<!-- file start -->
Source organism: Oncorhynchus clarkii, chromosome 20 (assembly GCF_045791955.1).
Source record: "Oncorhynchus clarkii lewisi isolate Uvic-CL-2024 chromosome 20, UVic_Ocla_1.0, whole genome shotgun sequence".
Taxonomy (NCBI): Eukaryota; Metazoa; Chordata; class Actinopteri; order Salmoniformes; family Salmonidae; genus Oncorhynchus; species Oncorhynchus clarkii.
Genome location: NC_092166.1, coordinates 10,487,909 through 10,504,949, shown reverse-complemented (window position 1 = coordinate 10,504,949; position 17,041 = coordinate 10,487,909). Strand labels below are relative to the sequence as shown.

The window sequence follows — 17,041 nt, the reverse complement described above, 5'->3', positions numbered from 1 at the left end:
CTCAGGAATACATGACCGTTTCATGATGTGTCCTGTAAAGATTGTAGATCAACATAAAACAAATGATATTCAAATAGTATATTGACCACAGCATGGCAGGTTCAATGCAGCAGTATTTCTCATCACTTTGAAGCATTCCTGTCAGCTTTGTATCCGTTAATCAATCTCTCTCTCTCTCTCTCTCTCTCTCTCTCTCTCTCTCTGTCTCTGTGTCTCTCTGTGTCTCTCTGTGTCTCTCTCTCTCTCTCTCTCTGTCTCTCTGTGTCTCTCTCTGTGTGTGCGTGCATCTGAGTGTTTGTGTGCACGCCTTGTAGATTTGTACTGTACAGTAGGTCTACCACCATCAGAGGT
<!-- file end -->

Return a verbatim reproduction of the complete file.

Source organism: Oncorhynchus clarkii, chromosome 20 (assembly GCF_045791955.1).
Source record: "Oncorhynchus clarkii lewisi isolate Uvic-CL-2024 chromosome 20, UVic_Ocla_1.0, whole genome shotgun sequence".
Taxonomy (NCBI): Eukaryota; Metazoa; Chordata; class Actinopteri; order Salmoniformes; family Salmonidae; genus Oncorhynchus; species Oncorhynchus clarkii.
Genome location: NC_092166.1, coordinates 10,487,909 through 10,504,949, shown reverse-complemented (window position 1 = coordinate 10,504,949; position 17,041 = coordinate 10,487,909). Strand labels below are relative to the sequence as shown.

The window sequence follows — 17,041 nt, the reverse complement described above, 5'->3', positions numbered from 1 at the left end:
CTCAGGAATACATGACCGTTTCATGATGTGTCCTGTAAAGATTGTAGATCAACATAAAACAAATGATATTCAAATAGTATATTGACCACAGCATGGCAGGTTCAATGCAGCAGTATTTCTCATCACTTTGAAGCATTCCTGTCAGCTTTGTATCCGTTAATCAATCTCTCTCTCTCTCTCTCTCTCTCTCTCTCTCTCTCTCTGTCTCTGTGTCTCTCTGTGTCTCTCTGTGTCTCTCTCTCTCTCTCTCTCTGTCTCTCTGTGTCTCTCTCTGTGTGTGCGTGCATCTGAGTGTTTGTGTGCACGCCTTGTAGATTTGTACTGTACAGTAGGTCTACCACCATCAGAGGT